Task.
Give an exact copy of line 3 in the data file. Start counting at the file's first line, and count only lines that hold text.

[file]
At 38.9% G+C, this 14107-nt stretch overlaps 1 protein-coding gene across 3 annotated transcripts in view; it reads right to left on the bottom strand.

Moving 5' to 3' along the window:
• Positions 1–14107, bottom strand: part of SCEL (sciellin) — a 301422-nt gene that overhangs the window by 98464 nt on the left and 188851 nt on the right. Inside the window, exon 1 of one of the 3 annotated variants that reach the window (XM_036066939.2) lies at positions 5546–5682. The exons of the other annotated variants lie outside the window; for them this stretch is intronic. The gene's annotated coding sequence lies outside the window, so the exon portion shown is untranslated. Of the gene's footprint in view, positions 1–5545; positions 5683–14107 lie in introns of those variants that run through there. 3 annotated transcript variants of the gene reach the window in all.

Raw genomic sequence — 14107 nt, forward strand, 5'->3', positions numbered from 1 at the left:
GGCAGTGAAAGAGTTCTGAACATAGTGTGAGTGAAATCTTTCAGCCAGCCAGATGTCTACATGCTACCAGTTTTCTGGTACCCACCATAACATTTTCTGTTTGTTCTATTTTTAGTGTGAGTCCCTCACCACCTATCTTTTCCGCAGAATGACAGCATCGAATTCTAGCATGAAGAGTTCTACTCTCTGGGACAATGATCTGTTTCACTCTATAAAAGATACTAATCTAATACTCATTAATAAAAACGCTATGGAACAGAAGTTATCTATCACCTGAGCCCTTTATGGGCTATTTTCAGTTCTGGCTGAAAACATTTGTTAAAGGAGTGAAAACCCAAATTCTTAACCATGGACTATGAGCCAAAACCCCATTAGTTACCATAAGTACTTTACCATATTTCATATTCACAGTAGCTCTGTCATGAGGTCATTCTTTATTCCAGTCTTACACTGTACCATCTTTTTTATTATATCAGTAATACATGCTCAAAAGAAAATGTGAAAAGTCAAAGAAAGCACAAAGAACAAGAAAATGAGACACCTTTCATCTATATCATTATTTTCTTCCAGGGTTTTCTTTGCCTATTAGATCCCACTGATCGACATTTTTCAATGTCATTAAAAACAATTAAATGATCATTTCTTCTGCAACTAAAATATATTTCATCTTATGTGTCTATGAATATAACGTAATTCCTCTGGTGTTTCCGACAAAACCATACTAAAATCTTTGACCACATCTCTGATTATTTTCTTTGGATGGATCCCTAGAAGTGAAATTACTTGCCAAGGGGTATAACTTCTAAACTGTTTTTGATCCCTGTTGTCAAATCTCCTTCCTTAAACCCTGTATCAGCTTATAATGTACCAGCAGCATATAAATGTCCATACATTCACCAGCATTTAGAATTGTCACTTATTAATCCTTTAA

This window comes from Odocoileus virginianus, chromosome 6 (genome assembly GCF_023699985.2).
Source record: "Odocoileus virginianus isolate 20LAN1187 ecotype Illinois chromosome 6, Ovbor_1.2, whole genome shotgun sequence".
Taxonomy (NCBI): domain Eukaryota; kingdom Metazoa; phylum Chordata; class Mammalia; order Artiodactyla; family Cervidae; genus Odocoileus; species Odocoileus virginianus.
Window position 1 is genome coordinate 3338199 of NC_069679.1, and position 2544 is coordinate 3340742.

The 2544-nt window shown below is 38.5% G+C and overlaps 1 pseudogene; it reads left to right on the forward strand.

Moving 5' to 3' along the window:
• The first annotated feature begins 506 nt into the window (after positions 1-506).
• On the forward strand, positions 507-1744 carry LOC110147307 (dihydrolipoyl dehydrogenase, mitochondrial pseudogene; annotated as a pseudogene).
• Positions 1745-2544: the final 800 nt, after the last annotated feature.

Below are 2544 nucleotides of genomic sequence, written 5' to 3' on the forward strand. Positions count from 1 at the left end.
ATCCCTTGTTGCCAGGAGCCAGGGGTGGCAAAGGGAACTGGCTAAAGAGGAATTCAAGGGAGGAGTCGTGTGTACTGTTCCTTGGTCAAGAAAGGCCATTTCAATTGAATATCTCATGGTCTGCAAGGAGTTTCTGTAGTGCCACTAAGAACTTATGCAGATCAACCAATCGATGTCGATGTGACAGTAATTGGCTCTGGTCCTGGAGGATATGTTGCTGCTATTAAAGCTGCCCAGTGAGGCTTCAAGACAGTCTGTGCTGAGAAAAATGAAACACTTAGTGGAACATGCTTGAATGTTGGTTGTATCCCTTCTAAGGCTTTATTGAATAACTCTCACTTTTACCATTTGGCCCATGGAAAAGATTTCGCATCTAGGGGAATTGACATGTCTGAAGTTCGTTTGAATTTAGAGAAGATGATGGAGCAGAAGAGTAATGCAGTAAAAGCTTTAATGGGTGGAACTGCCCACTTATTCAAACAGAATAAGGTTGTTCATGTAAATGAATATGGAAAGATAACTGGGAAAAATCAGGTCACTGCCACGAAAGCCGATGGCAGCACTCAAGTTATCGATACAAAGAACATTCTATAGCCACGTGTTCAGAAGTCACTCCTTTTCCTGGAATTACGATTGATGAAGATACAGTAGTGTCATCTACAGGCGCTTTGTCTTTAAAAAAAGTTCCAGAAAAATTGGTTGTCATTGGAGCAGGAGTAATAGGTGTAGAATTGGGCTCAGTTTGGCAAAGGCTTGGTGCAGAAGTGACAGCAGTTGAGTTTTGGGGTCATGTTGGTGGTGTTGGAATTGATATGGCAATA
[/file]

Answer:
• Positions 1–14107, bottom strand: part of SCEL (sciellin) — a 301422-nt gene that overhangs the window by 98464 nt on the left and 188851 nt on the right. Inside the window, exon 1 of one of the 3 annotated variants that reach the window (XM_036066939.2) lies at positions 5546–5682. The exons of the other annotated variants lie outside the window; for them this stretch is intronic. The gene's annotated coding sequence lies outside the window, so the exon portion shown is untranslated. Of the gene's footprint in view, positions 1–5545; positions 5683–14107 lie in introns of those variants that run through there. 3 annotated transcript variants of the gene reach the window in all.